Thursday, July 16, 2009
Since today was uncharacteristically bright and clear and since my malaria has ebbed enough for me to climb unnecessary stairs, I jogged up to our roof and cataloged the view. This enclave of Monrovia is evidently more tree-filled than most, though it would be easy for a pedestrian on the wrong side of the twelve foot walls to miss this fact. High ground, greenery and sea views predictably attract money and Mamba Point is no exception. Most of the UN buildings are in this area, along with several other sturdy NGOs. Much of the remaining real estate is given over to costly apartment buildings that hold a solid percentage of the 15,000 foreigners working in Liberia's NGO community.
Pleasantly, however, there are still a few lots held down by local communities who have been reluctant to cash out on their land investment. Just next to our building is this collection of makeshift, low-lying homes--all of which are emphasizing the exceptional nature of today's sunshine by airing most of the laundry they possess. The amount of noise generated by this tiny square of humanity is often staggering.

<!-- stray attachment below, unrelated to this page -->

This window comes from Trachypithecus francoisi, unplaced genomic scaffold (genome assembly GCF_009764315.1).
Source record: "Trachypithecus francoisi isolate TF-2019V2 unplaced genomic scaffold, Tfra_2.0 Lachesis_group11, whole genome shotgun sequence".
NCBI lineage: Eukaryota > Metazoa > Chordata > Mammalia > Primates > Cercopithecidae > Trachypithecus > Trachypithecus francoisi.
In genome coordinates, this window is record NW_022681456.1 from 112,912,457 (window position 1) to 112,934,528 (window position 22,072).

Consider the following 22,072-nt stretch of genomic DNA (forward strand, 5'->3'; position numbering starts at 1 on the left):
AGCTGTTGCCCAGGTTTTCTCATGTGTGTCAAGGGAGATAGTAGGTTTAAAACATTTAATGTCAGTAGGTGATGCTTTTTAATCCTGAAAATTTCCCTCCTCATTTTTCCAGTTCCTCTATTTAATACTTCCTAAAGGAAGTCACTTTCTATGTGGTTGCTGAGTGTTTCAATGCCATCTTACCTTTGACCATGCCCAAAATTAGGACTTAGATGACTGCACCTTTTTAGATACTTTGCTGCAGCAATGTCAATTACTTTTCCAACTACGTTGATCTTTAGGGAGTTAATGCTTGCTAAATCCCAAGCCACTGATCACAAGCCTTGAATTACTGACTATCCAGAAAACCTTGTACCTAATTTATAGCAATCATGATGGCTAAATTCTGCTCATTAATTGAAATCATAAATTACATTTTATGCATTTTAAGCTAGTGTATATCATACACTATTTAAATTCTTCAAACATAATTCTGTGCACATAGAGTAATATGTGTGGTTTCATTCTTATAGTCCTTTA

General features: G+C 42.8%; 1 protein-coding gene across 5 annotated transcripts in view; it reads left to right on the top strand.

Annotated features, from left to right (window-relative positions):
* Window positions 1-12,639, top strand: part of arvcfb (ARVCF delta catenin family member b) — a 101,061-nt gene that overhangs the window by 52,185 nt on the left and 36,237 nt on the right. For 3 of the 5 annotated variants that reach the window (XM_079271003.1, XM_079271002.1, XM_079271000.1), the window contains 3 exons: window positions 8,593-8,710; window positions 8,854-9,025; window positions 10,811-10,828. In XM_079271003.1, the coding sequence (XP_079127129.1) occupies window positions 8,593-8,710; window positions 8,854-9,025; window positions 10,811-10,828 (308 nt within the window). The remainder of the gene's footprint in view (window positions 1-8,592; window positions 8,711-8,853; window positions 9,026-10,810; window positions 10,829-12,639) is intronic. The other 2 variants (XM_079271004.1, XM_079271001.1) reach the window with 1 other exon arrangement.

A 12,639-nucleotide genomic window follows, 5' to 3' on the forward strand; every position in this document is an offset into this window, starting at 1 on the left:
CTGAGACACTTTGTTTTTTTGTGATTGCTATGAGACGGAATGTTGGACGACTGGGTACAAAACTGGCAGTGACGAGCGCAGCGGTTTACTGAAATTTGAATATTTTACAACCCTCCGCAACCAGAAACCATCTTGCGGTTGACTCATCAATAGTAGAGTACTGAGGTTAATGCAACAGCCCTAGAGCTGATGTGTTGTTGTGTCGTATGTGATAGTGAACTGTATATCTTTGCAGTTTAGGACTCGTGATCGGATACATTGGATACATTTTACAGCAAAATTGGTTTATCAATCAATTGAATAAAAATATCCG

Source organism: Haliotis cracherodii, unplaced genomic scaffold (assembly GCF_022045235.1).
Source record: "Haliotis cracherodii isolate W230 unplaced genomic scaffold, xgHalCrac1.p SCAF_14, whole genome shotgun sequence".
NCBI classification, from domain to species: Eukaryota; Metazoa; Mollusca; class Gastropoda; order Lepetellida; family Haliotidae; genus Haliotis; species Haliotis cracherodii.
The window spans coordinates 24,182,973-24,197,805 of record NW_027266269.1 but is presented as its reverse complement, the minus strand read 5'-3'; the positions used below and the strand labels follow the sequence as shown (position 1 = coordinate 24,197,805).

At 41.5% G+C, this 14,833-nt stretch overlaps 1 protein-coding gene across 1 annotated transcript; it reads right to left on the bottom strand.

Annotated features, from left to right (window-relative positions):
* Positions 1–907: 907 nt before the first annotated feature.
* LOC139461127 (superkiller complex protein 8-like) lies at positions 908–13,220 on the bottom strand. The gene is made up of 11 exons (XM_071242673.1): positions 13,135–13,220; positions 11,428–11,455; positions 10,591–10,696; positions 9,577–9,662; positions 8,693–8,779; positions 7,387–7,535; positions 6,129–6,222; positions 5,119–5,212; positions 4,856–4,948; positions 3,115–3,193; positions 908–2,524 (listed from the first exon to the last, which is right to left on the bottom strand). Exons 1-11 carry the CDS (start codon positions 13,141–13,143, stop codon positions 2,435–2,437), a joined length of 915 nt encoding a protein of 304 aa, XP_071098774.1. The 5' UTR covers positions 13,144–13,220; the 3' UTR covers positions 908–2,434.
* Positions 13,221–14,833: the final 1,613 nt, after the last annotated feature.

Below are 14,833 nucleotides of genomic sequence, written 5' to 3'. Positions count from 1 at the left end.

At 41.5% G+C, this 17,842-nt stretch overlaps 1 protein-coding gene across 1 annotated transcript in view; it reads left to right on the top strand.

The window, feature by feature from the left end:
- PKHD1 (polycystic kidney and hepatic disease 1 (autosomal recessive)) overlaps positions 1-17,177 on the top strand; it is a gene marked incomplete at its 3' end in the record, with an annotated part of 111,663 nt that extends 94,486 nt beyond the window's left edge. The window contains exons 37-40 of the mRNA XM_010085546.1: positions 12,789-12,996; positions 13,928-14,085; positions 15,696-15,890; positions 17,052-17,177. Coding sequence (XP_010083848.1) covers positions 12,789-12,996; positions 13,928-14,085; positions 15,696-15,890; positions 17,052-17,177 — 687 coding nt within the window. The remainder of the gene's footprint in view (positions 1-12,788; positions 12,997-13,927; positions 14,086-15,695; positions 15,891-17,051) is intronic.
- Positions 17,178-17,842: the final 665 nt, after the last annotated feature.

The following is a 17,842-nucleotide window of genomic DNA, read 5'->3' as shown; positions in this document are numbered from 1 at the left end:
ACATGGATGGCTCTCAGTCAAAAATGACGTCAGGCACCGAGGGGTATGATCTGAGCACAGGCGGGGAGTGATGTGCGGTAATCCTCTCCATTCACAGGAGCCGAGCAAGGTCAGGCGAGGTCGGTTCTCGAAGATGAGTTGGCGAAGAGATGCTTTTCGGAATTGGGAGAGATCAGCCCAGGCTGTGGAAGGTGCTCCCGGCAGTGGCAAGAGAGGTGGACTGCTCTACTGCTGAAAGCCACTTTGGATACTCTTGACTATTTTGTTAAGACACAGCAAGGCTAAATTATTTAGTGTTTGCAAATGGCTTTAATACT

Facing south east gives a view of the most cluttered and trafficked part of town--all of the commerce along Broad and Randall. The taller buildings in the far background are not in service.
Neither is the commanding Hotel Ducor, which occupies the best real estate in town, crumbling at the high point of Monrovia, surrounded by the thickest and tallest trees of the capital. I'm still enjoying the convenience of being so close to everything (grocery stores); but it's a shame that the only ocean I see is from hundreds of yards away--impossible, now, to look out the window and know exactly what the waves are doing. It'll be a few more days before I've gotten my energy reserves back in shape to surf anyways.